On the Southern Ute reservation in Ignacio, Colorado, a young Tanaya Winder would record cassette tapes of herself singing and send them to her grandparents. “I think for us as indigenous people, songs have always been a part of everything. You sing for so many different occasions — you sing in ceremonies, you sing for healing, you sing to honor people who have passed away,” she told 303 Magazine. “Song is deeply ingrained in us.”
Yet for many years, Winder’s voice lived solely on the page. She dug into her soul and spirit to harvest those deep-rooted songs, and pulled up words — poems. They were vital, invigorating and widely resonant. Joy Harjo — the United States’ first Native American Poet Laureate, and Winder’s dissertation advisor at the University of New Mexico — wrote that Winder’s debut poetry collection was “the love song of a generation.” “The poet,” Harjo pronounced, “has learned how to fly.”
But Winder’s voice still hadn’t danced through the air. Though she began performing her poetry aloud as a graduate student — one of her first gigs was giving her own TEDx Talk — she hadn’t found the courage to pair words with melody. “Grandmother, when did you first learn how to sing the songs you carry?” she wrote in a poem called “Extraction” published in The Rumpus in 2018.
I could say that this Colorado artist and educator — who is Southern Ute, Pyramid Lake Paiute, Diné, and Black — eventually reclaimed her singing voice and taught herself to make music because it’s true. But it’s also not the full story — especially since her journey back to her own musical voice began by helping thousands of indigenous youth find theirs.
It’s best to start with the making of the Dream Warriors — a collective of indigenous artists who are all managed by Tanaya Winder.
They had performed the day before for an event with Sacred Voices (at that time called Café Cultura,) a Denver-based organization that holds open mic nights and poetry/spoken word workshops for underserved youth. Speaking of that event, Winder recalls, “I didn’t know what was happening. So many people were wanting autographs or to buy merchandise, and I was trying to help organize people, because that’s, like, my job,” she laughed. Indeed, her day job was serving as the director of the University of Colorado Boulder’s Upward Bound Program, which supports 103 Native American high school students from five states, 12 high schools, and five reservations across the country. It’s a position she still holds today.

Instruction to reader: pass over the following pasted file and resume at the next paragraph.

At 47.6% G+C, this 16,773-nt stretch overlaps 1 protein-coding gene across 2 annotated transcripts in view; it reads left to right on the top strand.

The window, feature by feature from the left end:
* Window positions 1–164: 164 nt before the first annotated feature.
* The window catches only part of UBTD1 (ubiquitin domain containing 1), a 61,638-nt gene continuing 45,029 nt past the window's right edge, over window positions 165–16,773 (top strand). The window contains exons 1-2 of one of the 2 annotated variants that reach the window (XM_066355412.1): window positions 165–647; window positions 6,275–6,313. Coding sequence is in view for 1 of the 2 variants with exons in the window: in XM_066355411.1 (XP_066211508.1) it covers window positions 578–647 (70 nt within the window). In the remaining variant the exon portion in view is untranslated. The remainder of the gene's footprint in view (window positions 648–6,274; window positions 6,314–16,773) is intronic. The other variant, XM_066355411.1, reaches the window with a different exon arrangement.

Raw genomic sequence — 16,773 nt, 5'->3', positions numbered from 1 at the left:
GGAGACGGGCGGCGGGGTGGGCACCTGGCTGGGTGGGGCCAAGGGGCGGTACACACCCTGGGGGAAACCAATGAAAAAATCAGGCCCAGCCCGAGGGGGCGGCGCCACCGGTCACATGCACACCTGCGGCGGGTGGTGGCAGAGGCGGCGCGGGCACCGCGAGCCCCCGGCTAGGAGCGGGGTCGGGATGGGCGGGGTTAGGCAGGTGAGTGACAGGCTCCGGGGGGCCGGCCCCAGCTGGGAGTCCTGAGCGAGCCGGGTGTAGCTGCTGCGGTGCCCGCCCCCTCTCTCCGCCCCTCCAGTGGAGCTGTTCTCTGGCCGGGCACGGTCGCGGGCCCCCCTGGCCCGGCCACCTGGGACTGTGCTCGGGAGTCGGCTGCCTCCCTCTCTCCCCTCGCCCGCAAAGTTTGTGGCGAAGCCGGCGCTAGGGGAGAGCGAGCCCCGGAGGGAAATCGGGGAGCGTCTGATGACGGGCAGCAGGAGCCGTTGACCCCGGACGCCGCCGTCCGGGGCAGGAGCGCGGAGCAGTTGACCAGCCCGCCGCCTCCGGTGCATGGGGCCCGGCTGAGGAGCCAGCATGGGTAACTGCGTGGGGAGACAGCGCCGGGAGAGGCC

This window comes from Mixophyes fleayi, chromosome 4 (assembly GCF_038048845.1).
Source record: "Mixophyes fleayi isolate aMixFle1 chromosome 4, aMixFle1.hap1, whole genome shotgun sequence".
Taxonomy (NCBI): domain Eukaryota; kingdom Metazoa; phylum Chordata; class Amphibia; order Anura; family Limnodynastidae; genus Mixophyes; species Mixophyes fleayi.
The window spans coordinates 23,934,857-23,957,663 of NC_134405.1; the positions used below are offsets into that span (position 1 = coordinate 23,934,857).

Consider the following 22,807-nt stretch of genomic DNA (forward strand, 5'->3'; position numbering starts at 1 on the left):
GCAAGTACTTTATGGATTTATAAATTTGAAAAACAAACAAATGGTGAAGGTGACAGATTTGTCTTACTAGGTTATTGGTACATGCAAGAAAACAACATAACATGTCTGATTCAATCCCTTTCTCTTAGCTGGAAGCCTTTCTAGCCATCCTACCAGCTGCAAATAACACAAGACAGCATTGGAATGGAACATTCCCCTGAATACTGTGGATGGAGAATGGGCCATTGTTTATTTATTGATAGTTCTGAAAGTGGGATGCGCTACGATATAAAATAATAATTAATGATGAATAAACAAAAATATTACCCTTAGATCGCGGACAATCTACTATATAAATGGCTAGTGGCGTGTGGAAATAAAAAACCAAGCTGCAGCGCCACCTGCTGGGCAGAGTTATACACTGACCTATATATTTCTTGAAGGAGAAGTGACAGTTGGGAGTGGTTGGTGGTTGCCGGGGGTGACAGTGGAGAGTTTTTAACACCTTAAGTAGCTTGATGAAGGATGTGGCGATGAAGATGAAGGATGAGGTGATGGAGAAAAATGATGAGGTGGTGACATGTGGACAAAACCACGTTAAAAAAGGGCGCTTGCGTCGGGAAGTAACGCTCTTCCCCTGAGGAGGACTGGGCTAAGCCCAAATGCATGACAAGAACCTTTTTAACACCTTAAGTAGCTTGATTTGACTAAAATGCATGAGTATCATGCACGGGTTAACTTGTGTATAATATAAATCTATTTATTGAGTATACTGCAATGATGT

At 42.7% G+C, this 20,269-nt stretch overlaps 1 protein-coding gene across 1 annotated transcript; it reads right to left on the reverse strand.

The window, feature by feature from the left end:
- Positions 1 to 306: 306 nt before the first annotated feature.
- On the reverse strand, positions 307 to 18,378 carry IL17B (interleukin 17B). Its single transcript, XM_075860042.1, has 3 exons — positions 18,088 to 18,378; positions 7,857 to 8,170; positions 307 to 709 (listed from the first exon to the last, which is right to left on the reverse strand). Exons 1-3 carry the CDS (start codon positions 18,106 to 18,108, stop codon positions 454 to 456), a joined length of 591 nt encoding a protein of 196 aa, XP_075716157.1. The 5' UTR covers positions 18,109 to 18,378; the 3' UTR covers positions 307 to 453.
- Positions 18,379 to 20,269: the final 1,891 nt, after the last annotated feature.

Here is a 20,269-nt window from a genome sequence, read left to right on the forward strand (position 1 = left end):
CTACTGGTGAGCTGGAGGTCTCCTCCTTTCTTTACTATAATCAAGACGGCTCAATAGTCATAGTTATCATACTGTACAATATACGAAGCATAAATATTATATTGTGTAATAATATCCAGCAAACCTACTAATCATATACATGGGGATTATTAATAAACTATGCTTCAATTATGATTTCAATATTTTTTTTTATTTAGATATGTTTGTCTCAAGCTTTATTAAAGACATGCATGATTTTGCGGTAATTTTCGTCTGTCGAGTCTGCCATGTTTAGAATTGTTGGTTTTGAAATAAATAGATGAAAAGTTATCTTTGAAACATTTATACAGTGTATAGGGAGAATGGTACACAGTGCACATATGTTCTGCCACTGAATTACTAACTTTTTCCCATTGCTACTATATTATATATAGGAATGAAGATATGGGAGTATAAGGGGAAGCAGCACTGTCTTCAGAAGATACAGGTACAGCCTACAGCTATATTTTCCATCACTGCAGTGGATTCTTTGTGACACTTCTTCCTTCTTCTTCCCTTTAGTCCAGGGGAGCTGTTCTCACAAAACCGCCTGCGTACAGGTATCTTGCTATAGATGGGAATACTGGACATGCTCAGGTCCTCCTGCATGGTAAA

“We need a manager!” Waln exclaimed between bites of a Moe’s bagel. Winder replied that she’d do it because she thought he was joking. “I had never managed anyone. I didn’t realize I had already been managing myself,” she reflected now. But from a place of doubt, she told them all then, “Yeah, one day when you guys are famous, I’ll be in your documentary saying that I was your manager in the beginning.” At that, Waln and the Sampson Brothers shook their heads. “No,” they retorted, “You’ll still be our manager!”
A few weeks later, Winder started to take their proposition seriously and emailed Waln to say so. Waln never responded to her email. Instead, he opted to vocally accept the offer at a Gates Millennium Scholars conference they both attended.
And so, Winder landed her first client — the first of the Dream Warriors. The values of this management company took shape almost immediately. Whenever Winder booked a gig for Waln, he’d tell the organizers to get flights for himself and his manager. When they arrived, he’d request that she open the show with some of her poems. “He would — does — really honor women,” said Winder. “Onstage, he would say things like, ‘I’m using my platform to uplift indigenous women,’ and ‘I wouldn’t be here without her. She does all this stuff.’”
The emphasis on reciprocity — and on using artistic gifts to uplift members of their community — attracted like-minded individuals. While Winder and Waln were planning for an event in Fargo, North Dakota to raise awareness about murdered and missing indigenous women, a local Ojibwe man reached out to her. He asked if he could do their graphic design for the event. He also said he did music, too, and could he open for Frank? “It’s always 50/50 with those kinds of requests,” Winder confided. “I remember thinking, ‘Oh my gosh, what am I going to hear?’ But it was amazing! How had I never heard of this guy? And I like that he had offered to help.”